Put another way, the Trump administration should abandon all efforts for a quick end to the war in Afghanistan, such as the reconciliation talks with the Taliban. The peace process has delivered zero return on investment and has only benefited those who see the High Peace Council as a cash cow. If anything, President Trump should fight the urge to take his turn in making deals between belligerents who are simply not ready to reconcile and are brought together by neighbors with dubious agendas. After the Afghan government has strengthened its hand vis-à-vis the Taliban, perhaps a more favorable peace settlement will be possible. This moment is not near.

To be clear, the current threat from the Taliban is bona fide but manageable. Left unchecked in 2017, however, the Taliban threat will likely surge beyond control. But, President Trump and new Secretary of Defense James Mattis must reconsider the utility of the recently announced deployment of 300 U.S. Marines to Helmand. Deploying such a small force, just barely ahead of the poppy-growing season, is a senseless exposure of brave Americans for uncertain and ill-defined goals. News of the deployment received the following Taliban response: “"Let them come and fight with us, so we can show them how strong we are and how they will once again fail miserably in the fight to take back Helmand." Taliban bravado aside, there is a lot of skepticism about how such a small force of will be able to “advise, train, and assist” their Afghan partners out of the mess they find themselves in.

While Afghan and Coalition forces have been successful in defending provincial capitals threatened by the Taliban in 2016, these forces have generally failed to thwart Taliban plans of expanding insurgent control in rural areas. Poor ROI on the battlefield, however, has more to do with poor Afghan National Security Forces (ANSF) leadership than with lack of capabilities. Key to building the necessary partner capacity in the ANSF will be the exporting of best practices from the Afghan commandos to the conventional forces. In the end, while the notion that Afghans are in the lead of the counterinsurgency fight is praiseworthy, one would hope that the U.S. would get more return on its military and financial investment in Afghanistan beyond simply preventing catastrophic failure.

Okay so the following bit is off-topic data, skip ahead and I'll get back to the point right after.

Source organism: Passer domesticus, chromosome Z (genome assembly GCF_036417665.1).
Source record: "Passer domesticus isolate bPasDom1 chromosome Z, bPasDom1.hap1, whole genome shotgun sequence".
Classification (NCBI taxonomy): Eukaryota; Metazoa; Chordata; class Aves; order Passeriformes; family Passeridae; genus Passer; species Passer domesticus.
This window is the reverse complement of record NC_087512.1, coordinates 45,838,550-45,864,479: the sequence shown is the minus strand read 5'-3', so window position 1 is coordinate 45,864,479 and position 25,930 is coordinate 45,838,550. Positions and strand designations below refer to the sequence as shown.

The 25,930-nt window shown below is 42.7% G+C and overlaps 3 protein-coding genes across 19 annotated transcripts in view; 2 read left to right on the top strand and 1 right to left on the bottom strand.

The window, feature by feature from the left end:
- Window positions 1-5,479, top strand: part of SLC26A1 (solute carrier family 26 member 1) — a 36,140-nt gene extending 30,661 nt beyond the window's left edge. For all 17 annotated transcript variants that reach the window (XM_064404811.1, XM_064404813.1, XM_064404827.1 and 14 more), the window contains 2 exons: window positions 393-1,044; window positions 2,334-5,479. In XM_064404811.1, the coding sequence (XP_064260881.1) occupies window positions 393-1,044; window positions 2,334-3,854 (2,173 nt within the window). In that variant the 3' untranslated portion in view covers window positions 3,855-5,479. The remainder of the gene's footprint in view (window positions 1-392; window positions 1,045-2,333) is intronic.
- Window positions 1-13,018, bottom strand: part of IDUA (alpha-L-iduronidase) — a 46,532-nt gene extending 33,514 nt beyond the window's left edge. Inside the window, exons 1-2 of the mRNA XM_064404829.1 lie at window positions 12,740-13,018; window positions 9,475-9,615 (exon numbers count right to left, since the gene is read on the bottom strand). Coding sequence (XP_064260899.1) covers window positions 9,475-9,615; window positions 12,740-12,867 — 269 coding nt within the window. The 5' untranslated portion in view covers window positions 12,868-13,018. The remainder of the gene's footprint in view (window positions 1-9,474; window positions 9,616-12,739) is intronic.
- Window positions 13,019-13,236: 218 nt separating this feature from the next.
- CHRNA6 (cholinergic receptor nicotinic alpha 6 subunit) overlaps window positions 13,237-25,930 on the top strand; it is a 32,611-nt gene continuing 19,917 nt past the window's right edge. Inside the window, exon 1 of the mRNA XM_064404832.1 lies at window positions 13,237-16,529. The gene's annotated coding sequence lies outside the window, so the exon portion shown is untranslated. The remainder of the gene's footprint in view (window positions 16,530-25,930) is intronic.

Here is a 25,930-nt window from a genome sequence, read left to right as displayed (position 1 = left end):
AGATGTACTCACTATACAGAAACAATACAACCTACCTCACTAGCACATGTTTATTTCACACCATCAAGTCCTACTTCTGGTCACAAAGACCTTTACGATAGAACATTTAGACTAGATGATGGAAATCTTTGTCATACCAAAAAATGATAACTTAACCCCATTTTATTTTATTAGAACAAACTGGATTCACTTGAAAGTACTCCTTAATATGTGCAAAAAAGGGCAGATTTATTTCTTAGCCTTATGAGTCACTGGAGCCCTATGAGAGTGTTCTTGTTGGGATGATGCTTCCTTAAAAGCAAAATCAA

In the upcoming fighting season, NATO Resolute Support mission should concentrate on enabling Afghan conventional forces to regain territory lost to the Taliban. The Afghan Army and Police need to develop the confidence to hold terrain. The keys to success: good Afghan senior leadership and curbing corruption and the commitment that these forces will not be abandoned on the field if they hold their ground. For the past few years, Afghan Special Forces have taken the brunt of the fighting. Afghan commandos are spread thin, often overused, and increasingly misused in a light infantry role in lieu of regular Army units in Taliban contested areas. If Afghan conventional forces carry more of the load, Afghan commandos could be used to achieve more decisive results, such as decimating insurgent leadership and criminal networks.  

Sending a large conventional force to Afghanistan in 2010, with significant staff numbers and massive logistical requirements, was a mistake. Historically, however, leveraging special operations forces to help bolster indigenous capabilities has worked in Colombia, North and East Africa, and the Philippines. For example, Colombia has reached a historic peace agreement with the FARC that could put an end to the longest internal conflict in the Western Hemisphere. Since 2000, Washington has invested just over 10 billion dollars in “Plan Colombia”—the name of the U.S. security assistance and aid package. Much of the funding went to building partner capacity and professionalization of Colombia’s security forces. The significant ROI demonstrated in Colombia helped preserve the long-term viability of Plan Colombia. In 2010, we used the “surge” of forces in Iraq as the example of how to stabilize Afghanistan; in hindsight, it should be clear that Plan Colombia would have been a much better example than Plan Iraq.